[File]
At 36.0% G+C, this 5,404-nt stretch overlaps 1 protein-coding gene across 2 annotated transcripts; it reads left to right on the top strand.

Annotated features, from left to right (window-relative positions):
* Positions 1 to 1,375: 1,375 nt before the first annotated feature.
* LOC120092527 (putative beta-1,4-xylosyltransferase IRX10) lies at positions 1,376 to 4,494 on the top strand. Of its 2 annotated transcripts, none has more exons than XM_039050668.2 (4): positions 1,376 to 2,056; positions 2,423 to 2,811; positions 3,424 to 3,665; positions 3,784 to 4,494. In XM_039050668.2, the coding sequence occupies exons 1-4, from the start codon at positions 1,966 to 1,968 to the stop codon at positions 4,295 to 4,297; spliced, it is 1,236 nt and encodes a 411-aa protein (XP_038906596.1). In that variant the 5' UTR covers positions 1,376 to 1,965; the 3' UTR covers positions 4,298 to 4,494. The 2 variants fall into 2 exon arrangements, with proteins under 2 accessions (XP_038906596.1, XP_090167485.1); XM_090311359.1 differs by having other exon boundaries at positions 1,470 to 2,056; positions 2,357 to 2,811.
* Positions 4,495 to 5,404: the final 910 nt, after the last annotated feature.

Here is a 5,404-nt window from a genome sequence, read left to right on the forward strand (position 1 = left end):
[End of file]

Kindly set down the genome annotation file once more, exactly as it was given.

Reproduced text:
At 36.0% G+C, this 5,404-nt stretch overlaps 1 protein-coding gene across 2 annotated transcripts; it reads left to right on the top strand.

Annotated features, from left to right (window-relative positions):
* Positions 1 to 1,375: 1,375 nt before the first annotated feature.
* LOC120092527 (putative beta-1,4-xylosyltransferase IRX10) lies at positions 1,376 to 4,494 on the top strand. Of its 2 annotated transcripts, none has more exons than XM_039050668.2 (4): positions 1,376 to 2,056; positions 2,423 to 2,811; positions 3,424 to 3,665; positions 3,784 to 4,494. In XM_039050668.2, the coding sequence occupies exons 1-4, from the start codon at positions 1,966 to 1,968 to the stop codon at positions 4,295 to 4,297; spliced, it is 1,236 nt and encodes a 411-aa protein (XP_038906596.1). In that variant the 5' UTR covers positions 1,376 to 1,965; the 3' UTR covers positions 4,298 to 4,494. The 2 variants fall into 2 exon arrangements, with proteins under 2 accessions (XP_038906596.1, XP_090167485.1); XM_090311359.1 differs by having other exon boundaries at positions 1,470 to 2,056; positions 2,357 to 2,811.
* Positions 4,495 to 5,404: the final 910 nt, after the last annotated feature.

Here is a 5,404-nt window from a genome sequence, read left to right on the forward strand (position 1 = left end):